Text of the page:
# 3SAT analogous problem in P

Is there a problem like 3 SAT like problem in P where if we find an algorithm for this problem, we can solve all problems in P?

For instance if we solve this problem in P, may be we can solve prime detection quickly instead of using AKS algorithm or linear programming quickly?

• AKS is efficient, it is known to be polynomial. You can transfor primality testing to any P-complete problem, but this only guarantees a polynomial time solution. Barring strong arguments to the contrary one would expect such transformations to have a cost that makes the new algorithm asymtotically worse than solving the problem in the original domain. Nov 11, 2014 at 10:10
• You can pick any type of reduction and define (N)P-completeness w.r.t. that reduction. Whether that notion of completeness will be useful is another story.
– Raphael
Nov 11, 2014 at 12:19

You might find Greenlaw, Hoover and Ruzzo's "Limits to Parallel Computation: P-Completeness Theory" interesting. It obviously goes a lot further than the limits of this question, but most pertinently includes in Appendix A a compendium of P-complete problems in the style of Garey & Johnson. There are far too many to be worth listing here, but some key ("interesting") problems are:

• The Circuit Value Problem
• Linear Inequalities (this is one way to get a decision version of Linear Programming)
• Maximum Flow
• Context-free Grammar Membership
• Point Location on a Convex Hull
• the circuit value problem in particular is quite related to SAT. SAT can be seen as computing the inverse of the circuit value problem.
– vzn
Nov 11, 2014 at 15:32

Just like you perhaps know NP-completeness, you can consider C-completeness, for a complexity class C. Indeed, a problem X is P-complete if (1) X is in P, and (2) every problem in P reduces to X with a suitable reduction. For instance, linear programming is P-complete. From the world of logic, HORN-SAT is P-complete.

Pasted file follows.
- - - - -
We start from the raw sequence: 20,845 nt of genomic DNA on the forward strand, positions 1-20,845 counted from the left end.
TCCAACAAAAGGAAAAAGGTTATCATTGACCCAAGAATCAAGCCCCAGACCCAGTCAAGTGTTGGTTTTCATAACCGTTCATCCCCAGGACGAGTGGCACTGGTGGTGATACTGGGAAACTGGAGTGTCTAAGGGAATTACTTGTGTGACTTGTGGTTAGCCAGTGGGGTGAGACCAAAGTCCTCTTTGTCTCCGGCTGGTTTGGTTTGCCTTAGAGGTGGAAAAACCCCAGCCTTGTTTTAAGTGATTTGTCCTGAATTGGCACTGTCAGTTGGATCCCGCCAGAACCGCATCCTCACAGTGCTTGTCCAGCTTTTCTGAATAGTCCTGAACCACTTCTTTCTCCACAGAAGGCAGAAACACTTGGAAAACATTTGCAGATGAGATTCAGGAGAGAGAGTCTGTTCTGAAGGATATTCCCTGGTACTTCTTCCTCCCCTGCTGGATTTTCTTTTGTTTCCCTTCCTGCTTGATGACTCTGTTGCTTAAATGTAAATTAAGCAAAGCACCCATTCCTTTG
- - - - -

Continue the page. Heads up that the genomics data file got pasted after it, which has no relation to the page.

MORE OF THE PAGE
Yes, there are P-complete problems just as there are NP-complete problems. Wikipedia has an article on this, which gives several examples, such as the circuit value problem (determining whether a given Boolean formula is true or false for given values of the variables).

However, the existence of such problems doesn't necessarily give you new, more efficient algorithms for problems in P. A simple version of the time hierarchy theorem says that there are problems that, for all constants~$k$, can be solved in time $O(n^{k+1})$ that cannot be solved in time $O(n^k)$. Using reductions doesn't get around this. For example, to solve a problem that requires time $n^5$ by reduction to a complete problem that can be solved in time $n^2$ would require a reduction that increased the length of the input to about $n^{5/2}\!$, and the whole process would therefore still take time $n^5\!$.

As usual, there's no free lunch.